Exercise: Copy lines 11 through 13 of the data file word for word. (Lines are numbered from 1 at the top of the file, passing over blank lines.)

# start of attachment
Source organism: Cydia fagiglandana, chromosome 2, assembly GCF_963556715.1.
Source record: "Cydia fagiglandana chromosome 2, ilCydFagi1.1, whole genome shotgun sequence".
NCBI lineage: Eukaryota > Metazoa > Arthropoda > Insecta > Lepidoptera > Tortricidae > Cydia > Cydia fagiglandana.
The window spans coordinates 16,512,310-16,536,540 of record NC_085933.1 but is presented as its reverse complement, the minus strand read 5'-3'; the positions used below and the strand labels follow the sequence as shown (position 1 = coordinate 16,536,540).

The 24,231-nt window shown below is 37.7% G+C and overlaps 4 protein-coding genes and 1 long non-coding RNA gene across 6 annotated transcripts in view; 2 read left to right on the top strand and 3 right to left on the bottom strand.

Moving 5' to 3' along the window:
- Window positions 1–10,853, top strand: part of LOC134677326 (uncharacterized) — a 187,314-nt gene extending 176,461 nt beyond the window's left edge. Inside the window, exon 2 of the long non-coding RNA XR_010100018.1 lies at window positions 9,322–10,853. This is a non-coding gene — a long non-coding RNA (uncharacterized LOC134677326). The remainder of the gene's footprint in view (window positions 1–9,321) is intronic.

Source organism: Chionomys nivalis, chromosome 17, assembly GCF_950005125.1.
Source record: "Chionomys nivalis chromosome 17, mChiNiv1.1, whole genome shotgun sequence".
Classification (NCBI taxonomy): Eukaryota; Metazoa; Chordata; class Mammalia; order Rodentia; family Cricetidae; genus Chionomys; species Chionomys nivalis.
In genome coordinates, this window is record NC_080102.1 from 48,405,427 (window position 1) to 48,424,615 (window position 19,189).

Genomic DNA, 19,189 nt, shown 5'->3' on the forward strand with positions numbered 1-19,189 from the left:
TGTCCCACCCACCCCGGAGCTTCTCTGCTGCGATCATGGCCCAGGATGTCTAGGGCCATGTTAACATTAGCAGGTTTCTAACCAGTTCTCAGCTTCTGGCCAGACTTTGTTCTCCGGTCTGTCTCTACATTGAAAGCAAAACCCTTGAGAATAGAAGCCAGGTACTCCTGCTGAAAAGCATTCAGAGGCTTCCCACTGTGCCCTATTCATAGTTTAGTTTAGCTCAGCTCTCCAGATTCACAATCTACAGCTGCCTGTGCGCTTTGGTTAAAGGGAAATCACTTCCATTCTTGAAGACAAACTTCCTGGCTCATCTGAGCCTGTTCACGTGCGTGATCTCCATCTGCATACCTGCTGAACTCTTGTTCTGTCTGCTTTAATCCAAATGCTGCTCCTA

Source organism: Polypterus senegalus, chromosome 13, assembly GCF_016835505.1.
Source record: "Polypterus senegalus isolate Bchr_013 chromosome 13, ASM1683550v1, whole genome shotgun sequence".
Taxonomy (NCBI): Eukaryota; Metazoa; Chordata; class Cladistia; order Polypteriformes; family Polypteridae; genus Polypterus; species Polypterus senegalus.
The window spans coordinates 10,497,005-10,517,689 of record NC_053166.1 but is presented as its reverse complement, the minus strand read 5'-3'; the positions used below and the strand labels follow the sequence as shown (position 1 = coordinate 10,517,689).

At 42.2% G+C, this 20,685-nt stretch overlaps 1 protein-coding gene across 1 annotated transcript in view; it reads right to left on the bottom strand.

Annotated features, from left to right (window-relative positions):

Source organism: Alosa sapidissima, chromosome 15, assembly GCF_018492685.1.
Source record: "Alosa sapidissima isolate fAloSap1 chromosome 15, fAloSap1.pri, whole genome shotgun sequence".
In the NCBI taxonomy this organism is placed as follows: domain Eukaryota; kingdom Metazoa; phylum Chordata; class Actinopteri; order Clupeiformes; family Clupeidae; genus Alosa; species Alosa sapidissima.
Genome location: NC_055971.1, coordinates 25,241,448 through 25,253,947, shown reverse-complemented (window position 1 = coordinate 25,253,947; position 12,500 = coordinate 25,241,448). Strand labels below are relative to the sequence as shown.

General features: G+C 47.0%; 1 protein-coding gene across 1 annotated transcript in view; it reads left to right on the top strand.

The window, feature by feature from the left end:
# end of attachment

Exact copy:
In genome coordinates, this window is record NC_080102.1 from 48,405,427 (window position 1) to 48,424,615 (window position 19,189).

Genomic DNA, 19,189 nt, shown 5'->3' on the forward strand with positions numbered 1-19,189 from the left:
TGTCCCACCCACCCCGGAGCTTCTCTGCTGCGATCATGGCCCAGGATGTCTAGGGCCATGTTAACATTAGCAGGTTTCTAACCAGTTCTCAGCTTCTGGCCAGACTTTGTTCTCCGGTCTGTCTCTACATTGAAAGCAAAACCCTTGAGAATAGAAGCCAGGTACTCCTGCTGAAAAGCATTCAGAGGCTTCCCACTGTGCCCTATTCATAGTTTAGTTTAGCTCAGCTCTCCAGATTCACAATCTACAGCTGCCTGTGCGCTTTGGTTAAAGGGAAATCACTTCCATTCTTGAAGACAAACTTCCTGGCTCATCTGAGCCTGTTCACGTGCGTGATCTCCATCTGCATACCTGCTGAACTCTTGTTCTGTCTGCTTTAATCCAAATGCTGCTCCTA